Easter is a season
This is a (mostly) true story. For the forty days of Lent, one congregation focused on preparing for the central event of the Christian year at Easter. Members took up new spiritual disciplines, they fasted, and they prayed. When Easter morning arrived, the church was resplendent in white lilies; the choir sang better than it ever had before; and everyone shouted, “Alleluia! He is risen!”
The next Sunday, the church was back to normal. No more lilies, no more white paraments, no more Alleluias. At the announcements time, the pastor stood up and said, “Well, now that Easter is over ...”
The good news is that Easter isn’t over the week after Easter Sunday! In fact, Easter is not just one day; it is a season that lasts fifty whole days — until Pentecost. In the ancient church, the Great Fifty Days was a time set aside for learning about and celebrating what it means to live as a baptized Christian. The fancy name for this teaching was mystagogy. Preachers like Augustine and Ambrose took this time to preach on the Christian life, now that there was a new group of folks who had been baptized on Easter morning.
Today, the Easter season may still provide a good opportunity to focus on what it means to walk the Christian Way in the world. For those who preach from the lectionary, it also offers the chance to explore the postresurrection appearances of Jesus and wrestle with the question of what resurrection really means for our faith. In either case, the Great Fifty Days focuses our attention on our identity as those who have died and been raised with Christ in our baptism.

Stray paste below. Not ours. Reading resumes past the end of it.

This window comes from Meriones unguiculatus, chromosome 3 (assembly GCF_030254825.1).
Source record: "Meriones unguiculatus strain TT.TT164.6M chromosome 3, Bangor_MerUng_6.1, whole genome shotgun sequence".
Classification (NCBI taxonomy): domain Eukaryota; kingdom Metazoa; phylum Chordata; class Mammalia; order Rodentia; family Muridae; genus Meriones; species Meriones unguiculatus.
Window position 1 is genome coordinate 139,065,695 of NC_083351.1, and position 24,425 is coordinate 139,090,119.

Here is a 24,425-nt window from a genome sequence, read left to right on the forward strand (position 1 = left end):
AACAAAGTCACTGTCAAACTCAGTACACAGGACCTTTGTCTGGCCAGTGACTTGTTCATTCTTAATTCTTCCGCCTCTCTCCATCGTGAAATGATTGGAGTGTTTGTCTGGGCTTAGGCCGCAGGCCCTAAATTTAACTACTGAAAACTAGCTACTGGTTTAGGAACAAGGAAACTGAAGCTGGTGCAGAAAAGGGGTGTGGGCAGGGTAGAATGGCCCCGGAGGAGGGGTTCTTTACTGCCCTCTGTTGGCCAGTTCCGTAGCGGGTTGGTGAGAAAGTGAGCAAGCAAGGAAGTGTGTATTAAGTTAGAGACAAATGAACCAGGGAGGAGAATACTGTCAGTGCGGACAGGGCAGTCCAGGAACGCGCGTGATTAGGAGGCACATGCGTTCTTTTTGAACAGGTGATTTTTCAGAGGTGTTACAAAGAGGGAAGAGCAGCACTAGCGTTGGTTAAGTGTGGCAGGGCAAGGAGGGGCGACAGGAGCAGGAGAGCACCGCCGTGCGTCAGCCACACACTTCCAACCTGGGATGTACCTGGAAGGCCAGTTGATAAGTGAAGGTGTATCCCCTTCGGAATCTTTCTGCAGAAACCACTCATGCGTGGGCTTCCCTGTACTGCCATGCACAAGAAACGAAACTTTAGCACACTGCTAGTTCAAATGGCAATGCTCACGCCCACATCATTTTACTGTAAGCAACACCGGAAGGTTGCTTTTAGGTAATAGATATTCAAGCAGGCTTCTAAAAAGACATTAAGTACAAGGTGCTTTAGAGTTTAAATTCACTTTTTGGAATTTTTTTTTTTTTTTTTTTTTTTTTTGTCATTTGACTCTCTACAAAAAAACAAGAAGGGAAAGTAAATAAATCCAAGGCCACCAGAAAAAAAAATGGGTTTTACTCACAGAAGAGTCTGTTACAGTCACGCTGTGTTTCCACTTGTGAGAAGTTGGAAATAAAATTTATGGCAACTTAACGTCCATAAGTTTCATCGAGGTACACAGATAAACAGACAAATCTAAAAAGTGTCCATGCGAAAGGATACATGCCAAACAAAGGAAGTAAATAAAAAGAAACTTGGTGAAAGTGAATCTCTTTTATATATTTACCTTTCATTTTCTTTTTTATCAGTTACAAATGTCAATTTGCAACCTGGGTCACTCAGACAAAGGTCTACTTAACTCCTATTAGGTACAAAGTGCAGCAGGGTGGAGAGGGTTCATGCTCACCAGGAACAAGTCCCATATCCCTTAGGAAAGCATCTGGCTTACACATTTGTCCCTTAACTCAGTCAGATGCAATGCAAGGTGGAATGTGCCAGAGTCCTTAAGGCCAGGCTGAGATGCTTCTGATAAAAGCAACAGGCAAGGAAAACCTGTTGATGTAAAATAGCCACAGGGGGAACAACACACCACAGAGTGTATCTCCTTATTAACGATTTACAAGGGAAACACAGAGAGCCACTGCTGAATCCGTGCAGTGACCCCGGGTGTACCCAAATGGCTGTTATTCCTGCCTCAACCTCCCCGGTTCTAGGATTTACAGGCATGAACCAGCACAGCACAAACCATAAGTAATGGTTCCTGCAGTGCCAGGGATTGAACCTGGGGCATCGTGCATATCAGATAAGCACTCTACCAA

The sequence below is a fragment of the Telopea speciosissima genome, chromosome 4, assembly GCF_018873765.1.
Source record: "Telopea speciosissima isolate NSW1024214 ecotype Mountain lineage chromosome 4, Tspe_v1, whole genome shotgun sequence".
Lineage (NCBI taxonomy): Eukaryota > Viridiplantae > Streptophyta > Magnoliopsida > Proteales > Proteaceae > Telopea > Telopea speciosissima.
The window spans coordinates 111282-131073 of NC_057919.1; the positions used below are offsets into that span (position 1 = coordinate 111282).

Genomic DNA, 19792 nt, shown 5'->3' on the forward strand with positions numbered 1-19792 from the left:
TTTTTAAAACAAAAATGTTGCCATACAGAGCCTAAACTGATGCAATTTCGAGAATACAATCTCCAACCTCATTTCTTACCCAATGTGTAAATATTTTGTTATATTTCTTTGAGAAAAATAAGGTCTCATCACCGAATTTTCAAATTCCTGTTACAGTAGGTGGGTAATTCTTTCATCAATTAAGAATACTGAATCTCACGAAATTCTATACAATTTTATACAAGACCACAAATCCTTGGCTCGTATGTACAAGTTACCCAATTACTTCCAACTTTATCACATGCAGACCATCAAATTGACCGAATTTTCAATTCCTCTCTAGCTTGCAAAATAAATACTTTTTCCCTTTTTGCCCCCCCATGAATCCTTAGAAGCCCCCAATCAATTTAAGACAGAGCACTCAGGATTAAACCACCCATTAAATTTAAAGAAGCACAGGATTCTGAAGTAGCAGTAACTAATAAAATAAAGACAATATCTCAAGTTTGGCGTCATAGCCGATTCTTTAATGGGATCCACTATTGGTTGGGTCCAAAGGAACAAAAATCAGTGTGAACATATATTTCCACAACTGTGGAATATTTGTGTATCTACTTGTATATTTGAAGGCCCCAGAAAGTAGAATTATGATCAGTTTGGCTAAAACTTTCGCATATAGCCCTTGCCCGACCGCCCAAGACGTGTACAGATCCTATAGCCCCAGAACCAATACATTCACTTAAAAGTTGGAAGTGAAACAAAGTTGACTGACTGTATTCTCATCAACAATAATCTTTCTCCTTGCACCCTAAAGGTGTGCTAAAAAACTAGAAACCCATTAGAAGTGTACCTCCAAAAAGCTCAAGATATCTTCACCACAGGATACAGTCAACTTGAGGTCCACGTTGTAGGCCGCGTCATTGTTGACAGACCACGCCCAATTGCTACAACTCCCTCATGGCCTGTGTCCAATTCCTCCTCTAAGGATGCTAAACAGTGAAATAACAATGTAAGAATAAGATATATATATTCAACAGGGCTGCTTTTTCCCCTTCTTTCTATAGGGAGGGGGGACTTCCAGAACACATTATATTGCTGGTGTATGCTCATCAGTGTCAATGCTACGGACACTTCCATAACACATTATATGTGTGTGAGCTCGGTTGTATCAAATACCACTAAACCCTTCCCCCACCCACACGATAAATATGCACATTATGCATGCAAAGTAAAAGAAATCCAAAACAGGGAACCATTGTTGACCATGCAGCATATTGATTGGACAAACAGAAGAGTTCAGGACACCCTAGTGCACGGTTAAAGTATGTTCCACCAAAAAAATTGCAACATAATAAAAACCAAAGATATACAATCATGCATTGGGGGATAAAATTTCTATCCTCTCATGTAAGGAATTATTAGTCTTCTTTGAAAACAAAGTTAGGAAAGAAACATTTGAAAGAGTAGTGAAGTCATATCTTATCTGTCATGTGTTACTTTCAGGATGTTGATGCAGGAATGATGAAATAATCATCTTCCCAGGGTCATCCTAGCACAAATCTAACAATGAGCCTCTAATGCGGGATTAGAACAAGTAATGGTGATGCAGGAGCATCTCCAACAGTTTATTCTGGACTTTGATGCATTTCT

How can we recover the understanding of Easter as a season this year? By incorporating some of these ideas for worship:
- Keep those white paraments up until Pentecost. Doing so will provide a visual reminder that this is not Ordinary Time but part of a longer season in which we celebrate the resurrection of Jesus Christ.
- Consider learning the new musical Alleluia and using it throughout the Easter season. You may use it as a part of the Call to Worship, as a response to the declaration of forgiveness, or as a response to the Gospel reading.
- During this time, clergy may wish to take up the ancient practice of mystagogy: preaching on the practice of the Christian life in the context of baptism.
- It is particularly appropriate to celebrate the Lord’s Supper during this season and to remember the story of the disciples on the road to Emmaus, with whom Jesus took bread, blessed, and broke it, “and their eyes were opened.”
Ideas for celebrating the Great Fifty Days at home:
For preschool and elementary-aged children, Tomie dePaola has published a wonderful reusable sticker calendar, “The Garden of the Good Shepherd,” to help celebrate the season of Easter. Each day has a sticker to place on the calendar, a Scripture passage to read, and a brief reflection on a major symbol of the Christian faith (such as the shepherd and the sheep, the wolf and the lamb, and the banquet table). This calendar can be used at home or, with some adaptation, in the context of a Sunday school class. (Chicago: Liturgy Training Publications, 2000. ISBN 1-56854-362-x. $19.95.)
In the lovely little volume Lent and Easter: Prayer at Home, Roman Catholic priest Mark Boyer presents suggestions for individual, family, or small group prayer for the seasons of Lent and Easter. Each section has several short chapters (for a total of fifty-nine) focused on specific themes appropriate to the liturgical season. Each chapter includes a Scripture verse, a brief reflection, a question for meditation, a prayer (taken from the Psalms), and questions to prompt memories. Boyer suggests that the reader use the meditation and memory questions for personal journal keeping; they would also be suitable for discussion around a family dinner table or in a small group. (Notre Dame, IN: Ave Maria Press, 2002. ISBN 0-87793-971-3. $8.95.)
Consider adopting a simplified version of morning or evening prayer, as outlined in the Book of Common Worship (pp. 491–543) for the Easter season. Who knows? Once you get in the habit, you may even continue the practice once Pentecost has passed!